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Legislative Update
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Special Feature on Healthcare Reform


With the presidential election behind us, what are its implications for the mental health counseling profession and for AMHCA’s professional advocacy? 

The Advocate puts those questions to three of its leaders: 

  • Karen Langer, LMHC, AMHCA president, 2012–2013;
  • James K. Finley, AMHCA’s associate executive director and director of public policy; and
  • Dan Holdinghaus, chair of AMHCA’s Public Policy and Legislation Committee as well as executive director of AMHCA’s Missouri chapter, the Missouri Mental Health Counselors Association (MMHCA).


KAREN LANGER, LMHC, AMHCA President, 2012–2013

The Advocate: What do you see as AMHCA members’ primary needs?

AMHCA President Karen Langer: To feel connected, and to feel that they have the information and support they need to be effective with clients. 

This means not only up-to-date information on practice issues and continuing education, but also information on rules, regulations, and the issues that can negatively impact their client work and their livelihood. We strive to help members recognize strategic changes in their practice environment and empower them with adaptive tools for the changes ahead.

The Advocate: What will the association do differently in the new year to meet those needs?

AMHCA President Karen Langer: We are emphasizing communication. We are recognizing that our members don’t necessarily know all that is being done on their behalf. The board and the AMHCA staff know what information is available on the website and the issues that arise daily, but the general member may not regularly visit the website or take the time to read the information in The Advocate, or even pay attention to AMHCA’s email notifications. We all have a lot going on, and it’s easy to stay focused on the practice, the local issues, and the bottom line. 

The Advocate: You’ve been a major proponent of AMHCA adopting social networking and improved communication technology. What do you see as AMHCA’s next steps into online communications, training, and advocacy?

AMHCA President Karen Langer: The first step is to make sure we are utilizing the tools we do have. With our Facebook and Twitter feeds, we need to make sure we keep the flow of information timely. One part of that is using these as teasers to let everyone know what we are up to and what the issues are, but also making sure members can get full information “behind the wall.” 

That’s part of how we provide value in being an AMHCA member, giving our members information that’s not available free to nonmembers. In addition, we need to become better at using our regional Groupsite to get the word out to leaders and as a way to combine resources when needed.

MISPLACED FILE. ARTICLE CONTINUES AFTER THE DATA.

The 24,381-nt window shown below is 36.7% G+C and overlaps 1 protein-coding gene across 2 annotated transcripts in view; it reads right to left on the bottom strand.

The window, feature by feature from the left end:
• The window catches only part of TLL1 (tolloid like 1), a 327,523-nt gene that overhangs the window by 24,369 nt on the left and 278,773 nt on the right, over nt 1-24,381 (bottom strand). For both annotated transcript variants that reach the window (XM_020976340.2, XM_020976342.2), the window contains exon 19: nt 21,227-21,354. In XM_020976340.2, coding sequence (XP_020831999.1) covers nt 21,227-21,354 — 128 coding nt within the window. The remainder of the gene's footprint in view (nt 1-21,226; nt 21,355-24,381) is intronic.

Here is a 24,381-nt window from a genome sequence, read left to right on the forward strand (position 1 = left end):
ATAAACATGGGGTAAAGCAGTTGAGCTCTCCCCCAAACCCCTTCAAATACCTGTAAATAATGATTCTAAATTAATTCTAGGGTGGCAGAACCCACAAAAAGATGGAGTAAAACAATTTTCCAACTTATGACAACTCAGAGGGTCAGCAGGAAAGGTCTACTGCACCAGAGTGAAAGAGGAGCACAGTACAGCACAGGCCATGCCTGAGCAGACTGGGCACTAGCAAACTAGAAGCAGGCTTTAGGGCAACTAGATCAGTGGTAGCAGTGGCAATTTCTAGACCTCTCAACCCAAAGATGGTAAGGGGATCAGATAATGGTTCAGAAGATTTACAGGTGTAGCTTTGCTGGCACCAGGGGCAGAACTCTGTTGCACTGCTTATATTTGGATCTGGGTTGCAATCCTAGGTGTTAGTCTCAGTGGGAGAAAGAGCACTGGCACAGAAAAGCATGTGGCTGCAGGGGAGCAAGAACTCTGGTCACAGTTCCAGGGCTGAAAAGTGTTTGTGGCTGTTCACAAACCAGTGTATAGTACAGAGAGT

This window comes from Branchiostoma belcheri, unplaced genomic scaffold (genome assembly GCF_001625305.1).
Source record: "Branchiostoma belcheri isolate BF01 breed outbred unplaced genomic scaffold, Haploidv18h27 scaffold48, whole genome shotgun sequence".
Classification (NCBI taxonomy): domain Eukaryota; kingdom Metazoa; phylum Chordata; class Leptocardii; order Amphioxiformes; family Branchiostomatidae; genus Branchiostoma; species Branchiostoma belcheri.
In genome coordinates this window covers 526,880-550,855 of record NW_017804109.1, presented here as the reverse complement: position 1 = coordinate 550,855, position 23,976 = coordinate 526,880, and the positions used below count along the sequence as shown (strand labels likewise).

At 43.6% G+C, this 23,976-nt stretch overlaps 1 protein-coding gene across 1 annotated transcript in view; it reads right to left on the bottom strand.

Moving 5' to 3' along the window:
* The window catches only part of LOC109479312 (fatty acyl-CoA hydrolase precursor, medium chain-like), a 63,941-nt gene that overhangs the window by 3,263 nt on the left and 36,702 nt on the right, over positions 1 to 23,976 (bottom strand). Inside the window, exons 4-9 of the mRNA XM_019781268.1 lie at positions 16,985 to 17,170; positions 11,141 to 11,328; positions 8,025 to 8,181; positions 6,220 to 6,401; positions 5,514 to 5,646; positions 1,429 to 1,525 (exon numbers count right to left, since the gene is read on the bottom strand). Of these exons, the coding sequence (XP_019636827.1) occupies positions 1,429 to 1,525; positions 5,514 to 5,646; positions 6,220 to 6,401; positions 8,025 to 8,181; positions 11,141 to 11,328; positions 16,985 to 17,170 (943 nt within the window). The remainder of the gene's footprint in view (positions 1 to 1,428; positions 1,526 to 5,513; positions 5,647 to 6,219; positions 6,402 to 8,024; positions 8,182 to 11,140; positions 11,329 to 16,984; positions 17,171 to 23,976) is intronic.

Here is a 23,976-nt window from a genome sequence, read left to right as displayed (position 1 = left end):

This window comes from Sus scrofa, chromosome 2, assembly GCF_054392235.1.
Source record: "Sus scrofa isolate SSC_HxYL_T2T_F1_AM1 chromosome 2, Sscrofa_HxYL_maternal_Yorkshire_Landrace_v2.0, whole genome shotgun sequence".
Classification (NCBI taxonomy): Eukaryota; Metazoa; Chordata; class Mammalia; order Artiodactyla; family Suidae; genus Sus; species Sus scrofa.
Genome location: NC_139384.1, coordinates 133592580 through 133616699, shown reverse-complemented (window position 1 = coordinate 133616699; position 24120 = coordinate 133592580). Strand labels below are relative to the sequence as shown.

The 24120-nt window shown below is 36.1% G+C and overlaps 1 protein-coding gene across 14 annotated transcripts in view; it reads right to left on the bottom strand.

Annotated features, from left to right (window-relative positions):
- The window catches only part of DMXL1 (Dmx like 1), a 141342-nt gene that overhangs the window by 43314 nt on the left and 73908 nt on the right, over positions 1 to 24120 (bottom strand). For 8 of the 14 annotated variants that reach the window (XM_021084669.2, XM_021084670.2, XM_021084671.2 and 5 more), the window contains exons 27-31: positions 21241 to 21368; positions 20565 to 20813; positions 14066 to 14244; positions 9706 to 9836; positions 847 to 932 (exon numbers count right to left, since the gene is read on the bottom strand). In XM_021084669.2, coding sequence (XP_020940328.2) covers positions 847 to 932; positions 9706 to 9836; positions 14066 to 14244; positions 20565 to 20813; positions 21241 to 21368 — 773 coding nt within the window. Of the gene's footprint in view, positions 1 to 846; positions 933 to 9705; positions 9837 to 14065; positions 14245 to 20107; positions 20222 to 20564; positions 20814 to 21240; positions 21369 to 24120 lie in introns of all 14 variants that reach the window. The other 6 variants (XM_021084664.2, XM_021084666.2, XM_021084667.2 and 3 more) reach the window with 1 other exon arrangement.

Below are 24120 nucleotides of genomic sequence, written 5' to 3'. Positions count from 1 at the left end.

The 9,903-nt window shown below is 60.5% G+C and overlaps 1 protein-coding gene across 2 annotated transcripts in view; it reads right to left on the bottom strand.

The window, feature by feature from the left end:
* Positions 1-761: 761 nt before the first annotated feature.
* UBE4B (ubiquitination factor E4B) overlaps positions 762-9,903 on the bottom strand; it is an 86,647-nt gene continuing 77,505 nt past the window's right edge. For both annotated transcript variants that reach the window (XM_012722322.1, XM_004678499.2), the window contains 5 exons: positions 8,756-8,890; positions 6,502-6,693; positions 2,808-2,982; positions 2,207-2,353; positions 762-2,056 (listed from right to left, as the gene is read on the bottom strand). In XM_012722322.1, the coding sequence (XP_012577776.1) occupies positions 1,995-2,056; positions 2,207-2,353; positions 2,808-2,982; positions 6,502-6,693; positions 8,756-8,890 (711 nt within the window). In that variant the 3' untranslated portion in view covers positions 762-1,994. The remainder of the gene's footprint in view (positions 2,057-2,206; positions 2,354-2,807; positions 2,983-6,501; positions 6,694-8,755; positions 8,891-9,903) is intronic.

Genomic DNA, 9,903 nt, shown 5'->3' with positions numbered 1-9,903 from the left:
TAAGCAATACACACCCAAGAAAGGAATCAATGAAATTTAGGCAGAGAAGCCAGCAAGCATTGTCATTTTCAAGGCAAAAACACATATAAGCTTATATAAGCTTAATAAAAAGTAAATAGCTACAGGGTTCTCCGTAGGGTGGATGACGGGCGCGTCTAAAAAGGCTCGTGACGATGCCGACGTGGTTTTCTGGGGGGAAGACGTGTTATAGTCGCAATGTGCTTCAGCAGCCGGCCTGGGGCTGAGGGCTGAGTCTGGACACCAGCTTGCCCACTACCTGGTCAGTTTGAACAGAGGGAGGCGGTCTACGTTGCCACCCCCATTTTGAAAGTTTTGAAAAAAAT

We also need to improve how the association website is organized so that it’s easier for members who login to find legislative and regulatory information. 

We recently offered a webinar on the impact of healthcare reform. Another idea is to create a webinar or video on the “how to’s” of advocacy for counselor educators to use with their students as well as with our membership. Many AMHCA members are frankly insecure and uncomfortable with politics and the advocacy process.

The Advocate: What do you see as the biggest advocacy challenges confronting the profession today?

AMHCA President Karen Langer: It’s that we have yet to come to grips with who we are as a profession. 

Though we are actually a very young profession, we finally have licensure in all states. However, each licensure law is separate, which makes it difficult to advocate when there is no consistent standard. Regardless of what standards the organization endorses, we risk alienating some groups or states.

Further, the divergent regulations make it difficult to make a case for being included in the discussions at the highest level. During last summer’s conference in Orlando, and when I was in Missouri this fall for their conference, we had very good discussions about who we are as a profession. 

The Advocate: How will AMHCA grow its membership to meet the profession’s advocacy challenges?

AMHCA President Karen Langer: To grow our membership and be able to have a stronger advocacy voice, we need to use the tools at our disposal. 

We need to be better at getting the word out that this is a critical time for our profession, and the only way to ensure that we have a voice is to encourage the 90 percent of counselors who are not actively participating in the association to step up. 

The Advocate: How will AMHCA work to unify the profession?

AMHCA President Karen Langer: We will continue to work for clinical mental health counselors and the needs of our clients while keeping our eye on the big picture. We do have a committee looking at how we might advocate for consistent licensing standards to help with portability and other issues. This committee is reviewing what other professions have done in this regard to see if we can borrow from their successes. 

JAMES FINLEY, AMHCA Associate Executive Director and Director of Public Policy

The Advocate: With the election behind us, how do you see the congressional environment changing in the new year? Is continued gridlock likely? Will resistance to Obamacare diminish?

AMHCA Associate Executive Director and Director of Public Policy James Finley: Call me crazy, but I think the environment will improve in 2013. Republicans are indeed chastened by their election performance, and I expect will be more willing work with Democrats on a few select issues and with the White House. 

For AMHCA, I think Obamacare—the Affordable Care Act, or ACA—as well as Medicare will be major areas where GOP members will seek cooperative legislation. Everyone understands now that Medicare will not be converted into a voucher or privatized, but both sides recognize the need for incremental reforms on both the spending and delivery sides. For the ACA, I expect House Republicans to relent a bit and shift into a monitoring mode. While I still expect some harsh hearings and occasional talk of repeal, everyone recognizes that implementing the ACA will occur and that it is shifting to the states.